According to the Bread & Cake Professional Committee of China National Food Industry Association (CBPA or 中国食品工业协会面包糕饼专业委员会), the domestic bakery market is “gigantic,” registering a total retail value of $71bn, accounting for one tenth of China’s entire food and beverage industry.
However, “from the consumption per capita data, China falls way behind major western nations,” said CBPA.
“The domestic bakery industry is currently at a pivotal point for improvement.”
China's bakery market is highly fragmented, with the top 10 Chinese bakeries - each with an average annual revenue of over RMB 100m RMB ($16m) - making up 10% of the market, while over 1,000 companies - each with an annual revenue worth of RMB 20m ($3m) - spread across the country, said TMT post analysts.
“The category is growing quickly, but lacks a ‘monopoly brand’. The top three baked goods brands - Dali Foods Group (达利食品), Orion (好丽友) and Toly Bread (桃李面包) - only account for 5.1%, 2.2%, and 1.9% of the total category in China respectively, unlike the Japanese bakery market" which is dominated by Yamazaki Baking (山崎面包) with a 36% share.
Further fragmenting the market is the fact that most baked goods consumers reside in first-tier cities in central and eastern parts of China, while several bakeries operate in Northwest and Northeast China.
“First-tier cities are more economically well off and consumers in these regions are more receptive towards the Western diet. Northeastern Chinese, however, have enough flour in their daily diet... making bakery sales in retail relatively lower compared to the rest of the country,” said analysts.
Fertile soil for development
According to TMTpost, increasing consumer demand for convenience and fresh baked goods have made online an ideal platform.
“Shoppers who were born after 1990 are becoming the main growth drivers of the Chinese bakery market. They tend to interact with brands online and associate themselves with the quality of a product," they said.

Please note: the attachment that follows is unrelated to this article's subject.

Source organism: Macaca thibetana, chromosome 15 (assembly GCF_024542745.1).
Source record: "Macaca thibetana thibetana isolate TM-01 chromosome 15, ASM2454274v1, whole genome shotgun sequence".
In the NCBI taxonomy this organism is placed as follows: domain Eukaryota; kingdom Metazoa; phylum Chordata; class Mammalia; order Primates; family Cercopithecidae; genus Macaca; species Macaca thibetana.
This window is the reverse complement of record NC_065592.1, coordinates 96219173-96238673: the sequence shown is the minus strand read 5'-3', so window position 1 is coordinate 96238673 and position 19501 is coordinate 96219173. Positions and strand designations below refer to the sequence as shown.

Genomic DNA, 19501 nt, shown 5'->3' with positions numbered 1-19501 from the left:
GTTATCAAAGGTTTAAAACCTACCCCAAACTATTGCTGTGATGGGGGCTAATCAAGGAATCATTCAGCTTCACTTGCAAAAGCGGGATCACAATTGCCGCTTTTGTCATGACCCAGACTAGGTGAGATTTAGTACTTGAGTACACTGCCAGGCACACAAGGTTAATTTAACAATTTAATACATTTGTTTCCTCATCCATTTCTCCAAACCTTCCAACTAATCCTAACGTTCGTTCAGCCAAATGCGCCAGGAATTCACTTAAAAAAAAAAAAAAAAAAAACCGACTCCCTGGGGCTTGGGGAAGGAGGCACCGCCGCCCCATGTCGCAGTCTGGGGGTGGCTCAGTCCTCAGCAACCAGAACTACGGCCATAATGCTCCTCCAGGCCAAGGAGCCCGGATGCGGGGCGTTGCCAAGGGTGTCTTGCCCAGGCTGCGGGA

However, they warned bakery startups to be aware that “popular items may experience [only] fleeting fame” as they could potentially weaken shoppers’ loyalty.
For example, Uncle Tetsu (彻思叔叔) attracted immediate attention when it entered the country in 2013 with its signature Japanese cheesecake. Despite charging RMB 39 ($6.15) for a single piece - much higher than other bakery products in Chinese retail - it still made over one million RMB ($157,690) worth of monthly revenue during its prime time.
In less than a year, Uncle Tetsu built more than 30 direct-operating stores in Shanghai, with another 40 branches across the country.
However, Chinese eaters are now quickly loosing interest in Uncle Tetsu’s single cheesecake item, particularly as it lacks innovation and faces growing competition from cheaper domestic counterparts, such as Grandpa Ruike (瑞可爷爷), said analysts.
The decreasing brand loyalty for Uncle Tetsu also mirrors the expanding online bakery options, with some dedicated e-commerce players, like 21cake and Le Cake (诺心蛋糕), able to keep their unit price low and thus investing in more product innovation.
“The internet will continue to be the soil for many bakeries to come in China… it can provide massive amount of data for companies to study consumer behavior and understand the trends among the bakery industry,” noted analysts.